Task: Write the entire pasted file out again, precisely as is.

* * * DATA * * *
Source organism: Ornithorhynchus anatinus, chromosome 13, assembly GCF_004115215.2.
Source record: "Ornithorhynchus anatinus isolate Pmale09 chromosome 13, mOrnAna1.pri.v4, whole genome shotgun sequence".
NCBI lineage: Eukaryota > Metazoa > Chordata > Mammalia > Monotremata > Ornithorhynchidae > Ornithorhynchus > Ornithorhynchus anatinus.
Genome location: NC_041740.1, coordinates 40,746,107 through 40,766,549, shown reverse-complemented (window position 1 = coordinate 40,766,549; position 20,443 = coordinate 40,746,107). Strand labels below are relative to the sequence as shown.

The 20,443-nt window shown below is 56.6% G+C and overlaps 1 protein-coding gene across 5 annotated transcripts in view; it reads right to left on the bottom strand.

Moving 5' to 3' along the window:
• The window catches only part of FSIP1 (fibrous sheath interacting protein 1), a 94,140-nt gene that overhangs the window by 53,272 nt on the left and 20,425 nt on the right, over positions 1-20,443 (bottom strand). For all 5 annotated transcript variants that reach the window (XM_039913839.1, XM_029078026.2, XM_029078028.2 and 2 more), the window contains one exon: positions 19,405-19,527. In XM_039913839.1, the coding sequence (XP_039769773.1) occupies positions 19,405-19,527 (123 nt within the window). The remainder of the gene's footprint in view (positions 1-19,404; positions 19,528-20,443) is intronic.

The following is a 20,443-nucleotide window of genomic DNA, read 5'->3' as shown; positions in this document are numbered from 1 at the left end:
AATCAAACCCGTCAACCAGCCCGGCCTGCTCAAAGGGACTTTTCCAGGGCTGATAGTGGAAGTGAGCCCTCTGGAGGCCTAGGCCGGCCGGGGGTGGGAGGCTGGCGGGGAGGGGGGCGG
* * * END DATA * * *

Source organism: Ornithorhynchus anatinus, chromosome 13, assembly GCF_004115215.2.
Source record: "Ornithorhynchus anatinus isolate Pmale09 chromosome 13, mOrnAna1.pri.v4, whole genome shotgun sequence".
NCBI lineage: Eukaryota > Metazoa > Chordata > Mammalia > Monotremata > Ornithorhynchidae > Ornithorhynchus > Ornithorhynchus anatinus.
Genome location: NC_041740.1, coordinates 40,746,107 through 40,766,549, shown reverse-complemented (window position 1 = coordinate 40,766,549; position 20,443 = coordinate 40,746,107). Strand labels below are relative to the sequence as shown.

The 20,443-nt window shown below is 56.6% G+C and overlaps 1 protein-coding gene across 5 annotated transcripts in view; it reads right to left on the bottom strand.

Moving 5' to 3' along the window:
• The window catches only part of FSIP1 (fibrous sheath interacting protein 1), a 94,140-nt gene that overhangs the window by 53,272 nt on the left and 20,425 nt on the right, over positions 1-20,443 (bottom strand). For all 5 annotated transcript variants that reach the window (XM_039913839.1, XM_029078026.2, XM_029078028.2 and 2 more), the window contains one exon: positions 19,405-19,527. In XM_039913839.1, the coding sequence (XP_039769773.1) occupies positions 19,405-19,527 (123 nt within the window). The remainder of the gene's footprint in view (positions 1-19,404; positions 19,528-20,443) is intronic.

The following is a 20,443-nucleotide window of genomic DNA, read 5'->3' as shown; positions in this document are numbered from 1 at the left end:
AATCAAACCCGTCAACCAGCCCGGCCTGCTCAAAGGGACTTTTCCAGGGCTGATAGTGGAAGTGAGCCCTCTGGAGGCCTAGGCCGGCCGGGGGTGGGAGGCTGGCGGGGAGGGGGGCGG